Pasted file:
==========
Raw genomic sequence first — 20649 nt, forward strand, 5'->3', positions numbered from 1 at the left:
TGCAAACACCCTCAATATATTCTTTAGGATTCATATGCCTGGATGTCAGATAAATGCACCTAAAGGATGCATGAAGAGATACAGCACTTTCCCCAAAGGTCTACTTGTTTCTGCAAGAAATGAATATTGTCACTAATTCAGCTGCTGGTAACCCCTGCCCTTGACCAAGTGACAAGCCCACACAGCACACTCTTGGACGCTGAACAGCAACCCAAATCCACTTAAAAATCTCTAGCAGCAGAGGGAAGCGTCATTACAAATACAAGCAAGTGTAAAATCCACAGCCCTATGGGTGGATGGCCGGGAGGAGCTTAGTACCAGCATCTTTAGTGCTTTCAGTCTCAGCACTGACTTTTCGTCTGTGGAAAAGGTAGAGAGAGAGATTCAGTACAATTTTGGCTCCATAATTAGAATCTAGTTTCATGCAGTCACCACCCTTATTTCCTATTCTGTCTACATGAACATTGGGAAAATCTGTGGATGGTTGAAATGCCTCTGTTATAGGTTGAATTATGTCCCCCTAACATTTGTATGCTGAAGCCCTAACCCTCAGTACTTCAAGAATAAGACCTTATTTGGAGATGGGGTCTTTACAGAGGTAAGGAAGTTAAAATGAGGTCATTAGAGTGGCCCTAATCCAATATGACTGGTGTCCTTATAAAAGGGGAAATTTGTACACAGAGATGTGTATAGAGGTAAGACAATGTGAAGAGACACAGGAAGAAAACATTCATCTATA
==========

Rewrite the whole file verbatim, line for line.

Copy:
Raw genomic sequence first — 20649 nt, forward strand, 5'->3', positions numbered from 1 at the left:
TGCAAACACCCTCAATATATTCTTTAGGATTCATATGCCTGGATGTCAGATAAATGCACCTAAAGGATGCATGAAGAGATACAGCACTTTCCCCAAAGGTCTACTTGTTTCTGCAAGAAATGAATATTGTCACTAATTCAGCTGCTGGTAACCCCTGCCCTTGACCAAGTGACAAGCCCACACAGCACACTCTTGGACGCTGAACAGCAACCCAAATCCACTTAAAAATCTCTAGCAGCAGAGGGAAGCGTCATTACAAATACAAGCAAGTGTAAAATCCACAGCCCTATGGGTGGATGGCCGGGAGGAGCTTAGTACCAGCATCTTTAGTGCTTTCAGTCTCAGCACTGACTTTTCGTCTGTGGAAAAGGTAGAGAGAGAGATTCAGTACAATTTTGGCTCCATAATTAGAATCTAGTTTCATGCAGTCACCACCCTTATTTCCTATTCTGTCTACATGAACATTGGGAAAATCTGTGGATGGTTGAAATGCCTCTGTTATAGGTTGAATTATGTCCCCCTAACATTTGTATGCTGAAGCCCTAACCCTCAGTACTTCAAGAATAAGACCTTATTTGGAGATGGGGTCTTTACAGAGGTAAGGAAGTTAAAATGAGGTCATTAGAGTGGCCCTAATCCAATATGACTGGTGTCCTTATAAAAGGGGAAATTTGTACACAGAGATGTGTATAGAGGTAAGACAATGTGAAGAGACACAGGAAGAAAACATTCATCTATA